Why innovation comes from the outside

Two years ago I travelled the world for six months to live and train with the best athletes and coaches on the planet. There is one thing from my journey I have never forgotten:

Innovation often comes from the outside.

Let me give you a couple of examples:

Colm O’Connell, the world’s most successful running coach in the history was a geography teacher.

Stephen Francis, the world’s most successful sprinting coach was a statistician.

Won Park, the successful Korean golf coach was an environmental activist fighting against the establishment of golf courses until he fell in love with the game.

It is really counter intuitive because we tend to assume that the innovation comes from the most experienced or knowledgeable person in a particular field.

However, my findings suggest that innovation often comes from the outside from people with very little experience. Being an outsider can be a tremendous advantage.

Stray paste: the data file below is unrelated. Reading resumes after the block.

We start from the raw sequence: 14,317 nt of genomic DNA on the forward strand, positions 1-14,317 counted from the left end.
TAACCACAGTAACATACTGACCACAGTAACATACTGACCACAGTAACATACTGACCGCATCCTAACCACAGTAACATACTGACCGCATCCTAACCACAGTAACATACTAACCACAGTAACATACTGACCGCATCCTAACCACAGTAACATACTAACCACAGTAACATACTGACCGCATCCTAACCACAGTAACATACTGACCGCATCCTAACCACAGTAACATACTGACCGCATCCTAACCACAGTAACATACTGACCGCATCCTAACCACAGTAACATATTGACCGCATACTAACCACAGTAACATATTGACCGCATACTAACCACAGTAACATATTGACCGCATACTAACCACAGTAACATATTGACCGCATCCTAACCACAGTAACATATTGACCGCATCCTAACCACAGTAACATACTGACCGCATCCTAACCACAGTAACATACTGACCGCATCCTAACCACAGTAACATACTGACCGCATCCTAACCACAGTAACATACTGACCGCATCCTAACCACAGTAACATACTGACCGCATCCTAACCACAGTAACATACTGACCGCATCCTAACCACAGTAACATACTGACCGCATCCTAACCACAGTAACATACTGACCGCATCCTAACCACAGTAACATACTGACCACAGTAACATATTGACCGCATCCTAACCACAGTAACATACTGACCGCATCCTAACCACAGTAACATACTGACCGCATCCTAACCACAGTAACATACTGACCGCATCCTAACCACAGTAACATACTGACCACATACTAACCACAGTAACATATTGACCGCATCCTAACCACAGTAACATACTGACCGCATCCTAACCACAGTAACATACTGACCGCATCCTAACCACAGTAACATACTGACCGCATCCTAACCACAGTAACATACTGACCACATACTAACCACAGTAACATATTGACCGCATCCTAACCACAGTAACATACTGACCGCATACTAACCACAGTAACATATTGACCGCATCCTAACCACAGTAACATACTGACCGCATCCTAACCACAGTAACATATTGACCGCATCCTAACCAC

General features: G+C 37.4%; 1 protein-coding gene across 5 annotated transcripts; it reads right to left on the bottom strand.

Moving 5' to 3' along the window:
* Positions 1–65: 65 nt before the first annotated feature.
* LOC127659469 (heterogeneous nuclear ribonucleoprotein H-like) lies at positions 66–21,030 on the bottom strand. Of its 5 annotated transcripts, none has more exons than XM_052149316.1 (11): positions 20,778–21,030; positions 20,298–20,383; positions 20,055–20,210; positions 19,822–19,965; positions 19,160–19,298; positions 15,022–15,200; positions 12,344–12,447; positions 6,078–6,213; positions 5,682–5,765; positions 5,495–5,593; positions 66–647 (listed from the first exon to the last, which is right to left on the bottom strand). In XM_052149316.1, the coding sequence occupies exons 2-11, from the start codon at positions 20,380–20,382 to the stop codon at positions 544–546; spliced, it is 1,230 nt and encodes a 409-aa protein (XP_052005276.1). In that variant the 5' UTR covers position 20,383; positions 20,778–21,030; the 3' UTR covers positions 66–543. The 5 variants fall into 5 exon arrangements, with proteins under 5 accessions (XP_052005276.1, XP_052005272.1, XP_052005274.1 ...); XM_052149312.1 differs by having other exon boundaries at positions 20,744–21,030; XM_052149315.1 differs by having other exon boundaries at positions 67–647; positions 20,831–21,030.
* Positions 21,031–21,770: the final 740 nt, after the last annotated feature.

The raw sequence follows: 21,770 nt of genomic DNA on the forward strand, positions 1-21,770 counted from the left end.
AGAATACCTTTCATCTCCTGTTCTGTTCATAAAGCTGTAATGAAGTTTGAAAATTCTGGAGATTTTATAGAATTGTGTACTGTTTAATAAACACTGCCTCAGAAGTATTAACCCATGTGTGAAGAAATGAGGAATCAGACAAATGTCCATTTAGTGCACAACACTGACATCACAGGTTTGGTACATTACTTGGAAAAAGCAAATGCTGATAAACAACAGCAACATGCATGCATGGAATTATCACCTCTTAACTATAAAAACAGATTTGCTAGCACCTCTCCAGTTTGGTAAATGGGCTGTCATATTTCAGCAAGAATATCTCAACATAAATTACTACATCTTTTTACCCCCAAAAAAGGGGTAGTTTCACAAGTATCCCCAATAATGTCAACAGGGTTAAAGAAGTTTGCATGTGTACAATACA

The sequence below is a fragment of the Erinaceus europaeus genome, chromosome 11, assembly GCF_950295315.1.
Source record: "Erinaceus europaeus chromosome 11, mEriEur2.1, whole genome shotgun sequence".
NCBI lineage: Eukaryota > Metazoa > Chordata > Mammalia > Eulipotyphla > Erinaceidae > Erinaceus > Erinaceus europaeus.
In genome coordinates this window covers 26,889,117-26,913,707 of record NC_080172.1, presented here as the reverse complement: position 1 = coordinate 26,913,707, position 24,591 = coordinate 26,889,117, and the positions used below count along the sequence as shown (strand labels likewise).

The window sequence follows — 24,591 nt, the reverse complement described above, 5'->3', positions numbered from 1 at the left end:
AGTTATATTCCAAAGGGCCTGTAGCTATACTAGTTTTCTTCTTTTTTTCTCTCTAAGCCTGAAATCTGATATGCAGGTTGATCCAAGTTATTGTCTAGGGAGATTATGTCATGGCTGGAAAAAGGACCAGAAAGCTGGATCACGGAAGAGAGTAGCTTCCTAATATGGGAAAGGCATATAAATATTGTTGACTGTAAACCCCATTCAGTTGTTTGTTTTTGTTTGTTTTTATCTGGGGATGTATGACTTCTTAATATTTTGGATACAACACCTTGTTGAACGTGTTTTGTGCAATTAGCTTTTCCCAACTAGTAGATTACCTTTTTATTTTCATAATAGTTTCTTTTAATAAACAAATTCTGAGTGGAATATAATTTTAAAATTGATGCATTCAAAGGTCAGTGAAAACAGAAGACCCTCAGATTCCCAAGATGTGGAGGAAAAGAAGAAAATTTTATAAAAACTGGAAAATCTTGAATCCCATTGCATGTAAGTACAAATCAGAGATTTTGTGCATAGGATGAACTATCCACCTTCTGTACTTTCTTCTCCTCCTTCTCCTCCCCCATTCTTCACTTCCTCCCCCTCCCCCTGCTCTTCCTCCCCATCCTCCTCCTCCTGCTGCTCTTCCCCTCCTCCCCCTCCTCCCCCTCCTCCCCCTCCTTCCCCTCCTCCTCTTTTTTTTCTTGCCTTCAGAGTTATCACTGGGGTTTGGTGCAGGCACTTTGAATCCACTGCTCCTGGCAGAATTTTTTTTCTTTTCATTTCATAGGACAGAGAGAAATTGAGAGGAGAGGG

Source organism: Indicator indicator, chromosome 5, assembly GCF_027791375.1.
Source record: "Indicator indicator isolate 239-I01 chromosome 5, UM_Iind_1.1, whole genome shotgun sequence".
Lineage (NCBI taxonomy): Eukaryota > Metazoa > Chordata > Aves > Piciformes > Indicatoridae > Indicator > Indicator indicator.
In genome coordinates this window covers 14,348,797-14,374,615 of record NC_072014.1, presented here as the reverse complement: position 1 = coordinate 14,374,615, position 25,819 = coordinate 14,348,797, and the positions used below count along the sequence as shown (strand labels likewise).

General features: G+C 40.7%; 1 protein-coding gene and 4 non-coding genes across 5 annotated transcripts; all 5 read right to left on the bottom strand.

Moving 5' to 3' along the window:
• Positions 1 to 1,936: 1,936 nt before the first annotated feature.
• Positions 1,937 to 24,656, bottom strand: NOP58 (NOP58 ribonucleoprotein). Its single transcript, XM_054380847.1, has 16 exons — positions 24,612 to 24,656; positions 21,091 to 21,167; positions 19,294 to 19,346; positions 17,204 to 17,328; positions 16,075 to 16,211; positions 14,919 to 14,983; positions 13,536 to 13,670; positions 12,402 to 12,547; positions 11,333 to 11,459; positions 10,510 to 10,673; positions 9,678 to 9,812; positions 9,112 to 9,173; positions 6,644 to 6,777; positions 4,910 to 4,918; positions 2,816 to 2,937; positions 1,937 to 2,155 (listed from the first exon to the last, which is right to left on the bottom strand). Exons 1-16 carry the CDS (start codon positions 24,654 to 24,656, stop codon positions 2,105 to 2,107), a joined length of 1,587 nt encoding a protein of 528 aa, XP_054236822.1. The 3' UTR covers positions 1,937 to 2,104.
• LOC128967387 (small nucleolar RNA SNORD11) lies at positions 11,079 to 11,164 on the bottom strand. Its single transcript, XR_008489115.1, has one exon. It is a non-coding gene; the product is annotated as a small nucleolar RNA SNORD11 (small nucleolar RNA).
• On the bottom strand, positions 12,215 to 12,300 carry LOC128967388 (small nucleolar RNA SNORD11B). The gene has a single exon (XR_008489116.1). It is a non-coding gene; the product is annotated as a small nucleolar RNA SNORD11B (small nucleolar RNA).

Innovation comes from not knowing – or being able to suspend what you know. It simply requires that you forget the things you take for granted – and ask yourself, what if things didn’t have to be the way they are?

When it comes to innovation, knowledge can be a blind spot. Sometimes we can know too much. This is why being an outsider to an industry can be such a powerful force in generating new ideas. The outside view allows us to fundamentally shift our approach from seeing the problem the way it’s always been seen.

As the Jamaican sprinting coach, Stephen Francis, told me:

“I have taken the steps to understand what traditional sprinting coaches know by coming from the inside. But I don’t think they have taken the steps to understand what I know by coming from the outside.”

One of the keys to innovation is to ask the questions of an outsider, even though you are an insider.

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